Jamie Langston Turner, |
No Dark Valley
(Bethany House, 2004)
The story is about a not-so-young woman who attends her grandmother's funeral in a small southern U.S. town. Going back to this place and seeing her relatives starts a chain reaction of memories and revelations that are part of a life she's trying to forget ever existed. Actually, it's stronger than that. She hates the life she's had. At 36, she feels hard done by.
She drops her boyfriend and, though she does enjoy her job at an art gallery, she doesn't like cats, or babies. She finds herself thinking about her new next-door neighbour, but she's really very rude to him. I found her rudeness, her lack of intelligent reasoning when it came to religion and her un-Christian thoughts of everyone around her too extreme. It was more than just moodiness and unhappiness; I thought her reactions were more those of a disturbed person. It turns out that she had been through a traumatic experience that eats away at her everyday.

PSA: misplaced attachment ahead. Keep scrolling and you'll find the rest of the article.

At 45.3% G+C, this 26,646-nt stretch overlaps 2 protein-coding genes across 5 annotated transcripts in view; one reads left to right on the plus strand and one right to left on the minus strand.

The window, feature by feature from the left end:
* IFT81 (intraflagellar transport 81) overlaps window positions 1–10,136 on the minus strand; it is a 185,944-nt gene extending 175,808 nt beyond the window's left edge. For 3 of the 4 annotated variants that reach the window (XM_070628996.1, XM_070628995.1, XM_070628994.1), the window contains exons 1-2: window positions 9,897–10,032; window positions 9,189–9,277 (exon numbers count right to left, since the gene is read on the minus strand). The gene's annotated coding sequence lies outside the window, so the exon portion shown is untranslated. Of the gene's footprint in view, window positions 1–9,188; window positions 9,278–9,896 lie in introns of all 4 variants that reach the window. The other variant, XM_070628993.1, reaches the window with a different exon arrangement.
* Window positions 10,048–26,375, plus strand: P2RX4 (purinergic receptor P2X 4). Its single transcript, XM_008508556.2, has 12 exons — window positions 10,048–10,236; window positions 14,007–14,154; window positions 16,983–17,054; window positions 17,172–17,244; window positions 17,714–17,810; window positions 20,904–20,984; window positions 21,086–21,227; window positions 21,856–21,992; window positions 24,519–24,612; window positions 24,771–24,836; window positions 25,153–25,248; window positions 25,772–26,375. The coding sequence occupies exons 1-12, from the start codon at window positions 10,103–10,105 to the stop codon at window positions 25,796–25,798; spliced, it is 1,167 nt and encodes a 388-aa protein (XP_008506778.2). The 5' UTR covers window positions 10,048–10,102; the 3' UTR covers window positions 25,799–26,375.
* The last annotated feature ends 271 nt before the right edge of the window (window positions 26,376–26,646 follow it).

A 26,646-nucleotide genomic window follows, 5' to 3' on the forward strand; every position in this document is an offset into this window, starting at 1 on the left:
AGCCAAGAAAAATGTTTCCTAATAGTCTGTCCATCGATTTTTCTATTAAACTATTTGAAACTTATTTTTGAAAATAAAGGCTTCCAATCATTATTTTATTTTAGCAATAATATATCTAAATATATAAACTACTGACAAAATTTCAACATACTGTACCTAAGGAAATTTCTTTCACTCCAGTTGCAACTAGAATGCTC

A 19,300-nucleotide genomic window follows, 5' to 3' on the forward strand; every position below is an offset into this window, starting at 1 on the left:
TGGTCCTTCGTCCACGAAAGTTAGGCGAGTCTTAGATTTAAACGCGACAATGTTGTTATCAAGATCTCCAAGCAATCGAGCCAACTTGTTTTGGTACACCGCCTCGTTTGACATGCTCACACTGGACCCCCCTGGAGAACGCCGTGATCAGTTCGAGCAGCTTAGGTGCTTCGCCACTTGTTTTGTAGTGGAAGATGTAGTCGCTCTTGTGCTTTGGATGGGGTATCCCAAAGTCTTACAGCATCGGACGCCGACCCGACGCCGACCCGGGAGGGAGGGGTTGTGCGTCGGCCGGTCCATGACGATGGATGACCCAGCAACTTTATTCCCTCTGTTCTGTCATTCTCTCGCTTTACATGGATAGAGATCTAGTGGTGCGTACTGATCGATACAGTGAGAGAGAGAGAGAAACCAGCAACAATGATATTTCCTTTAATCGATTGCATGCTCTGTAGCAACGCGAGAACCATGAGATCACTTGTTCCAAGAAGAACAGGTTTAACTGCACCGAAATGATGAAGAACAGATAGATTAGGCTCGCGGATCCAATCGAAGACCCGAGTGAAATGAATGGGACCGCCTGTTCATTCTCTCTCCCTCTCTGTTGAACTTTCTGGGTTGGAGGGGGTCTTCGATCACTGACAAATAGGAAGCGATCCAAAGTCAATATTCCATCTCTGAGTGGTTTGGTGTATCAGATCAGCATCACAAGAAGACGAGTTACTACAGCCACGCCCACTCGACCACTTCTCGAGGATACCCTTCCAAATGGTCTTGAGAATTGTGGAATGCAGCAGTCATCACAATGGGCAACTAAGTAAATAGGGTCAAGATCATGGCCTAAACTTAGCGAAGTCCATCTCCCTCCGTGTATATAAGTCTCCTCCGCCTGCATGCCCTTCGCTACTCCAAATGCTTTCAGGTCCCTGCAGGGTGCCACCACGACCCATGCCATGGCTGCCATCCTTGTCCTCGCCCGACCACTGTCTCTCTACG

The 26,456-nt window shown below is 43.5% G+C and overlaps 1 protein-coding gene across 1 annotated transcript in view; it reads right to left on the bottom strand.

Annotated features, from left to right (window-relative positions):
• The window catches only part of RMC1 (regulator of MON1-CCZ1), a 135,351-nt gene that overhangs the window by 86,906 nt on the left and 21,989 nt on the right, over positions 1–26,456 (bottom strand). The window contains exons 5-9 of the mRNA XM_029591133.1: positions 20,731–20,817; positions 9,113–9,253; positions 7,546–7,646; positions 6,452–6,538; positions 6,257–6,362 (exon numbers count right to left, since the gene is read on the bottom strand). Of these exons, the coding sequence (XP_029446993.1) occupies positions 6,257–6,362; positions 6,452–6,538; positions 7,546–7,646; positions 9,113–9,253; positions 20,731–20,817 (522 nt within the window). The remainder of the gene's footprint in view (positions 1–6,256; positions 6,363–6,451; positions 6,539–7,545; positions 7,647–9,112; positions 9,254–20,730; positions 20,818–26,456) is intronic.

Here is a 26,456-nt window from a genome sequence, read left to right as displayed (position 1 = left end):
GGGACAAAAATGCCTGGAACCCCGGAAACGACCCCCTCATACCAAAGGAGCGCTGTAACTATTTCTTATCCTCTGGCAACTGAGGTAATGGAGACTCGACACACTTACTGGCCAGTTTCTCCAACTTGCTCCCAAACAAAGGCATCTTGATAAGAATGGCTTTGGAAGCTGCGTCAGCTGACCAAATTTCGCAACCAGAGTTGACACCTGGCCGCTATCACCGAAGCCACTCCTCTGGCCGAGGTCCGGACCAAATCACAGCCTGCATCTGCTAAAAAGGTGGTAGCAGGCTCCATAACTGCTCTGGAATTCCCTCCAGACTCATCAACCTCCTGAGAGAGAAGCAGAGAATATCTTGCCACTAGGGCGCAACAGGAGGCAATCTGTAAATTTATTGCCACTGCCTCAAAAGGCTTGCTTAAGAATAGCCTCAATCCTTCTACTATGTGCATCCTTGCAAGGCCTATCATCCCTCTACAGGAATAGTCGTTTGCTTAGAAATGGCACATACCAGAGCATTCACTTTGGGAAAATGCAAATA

This book is based on a wonderful premise, and though it's got an obvious southern charm it does move too slowly for my liking. It took a long time to go through the first 99 pages and for the most part it was just background information. Throughout the book, the action takes place mainly inside the two main characters' heads. Well, it's not action exactly, but we're privy to many thoughts and plans and musings of their everyday life. Characters are introduced and described to a T in an imaginative way, but some are never heard from again and I missed the purpose of their visit.
Because I don't have the specific religious background that the author seems to be aiming at for her readers, and because Celia doesn't want to have it either, many of the hymn references that are thematic to the book were wasted on me. However, Celia is an interesting character, and Bruce, the main heartthrob, is a person I wanted to get to know. There's a wonderful bunch of dialogue in the 38th chapter, where Bruce and Celia get a chance to show their true spirits.
The main character spent one Sunday watching Pride & Prejudice three times. If you can relate to that, maybe you'll relate to this book, but mainly, I was put off by the time it took me to wade through the daily clutter of the characters' lives.
by Virginia MacIsaac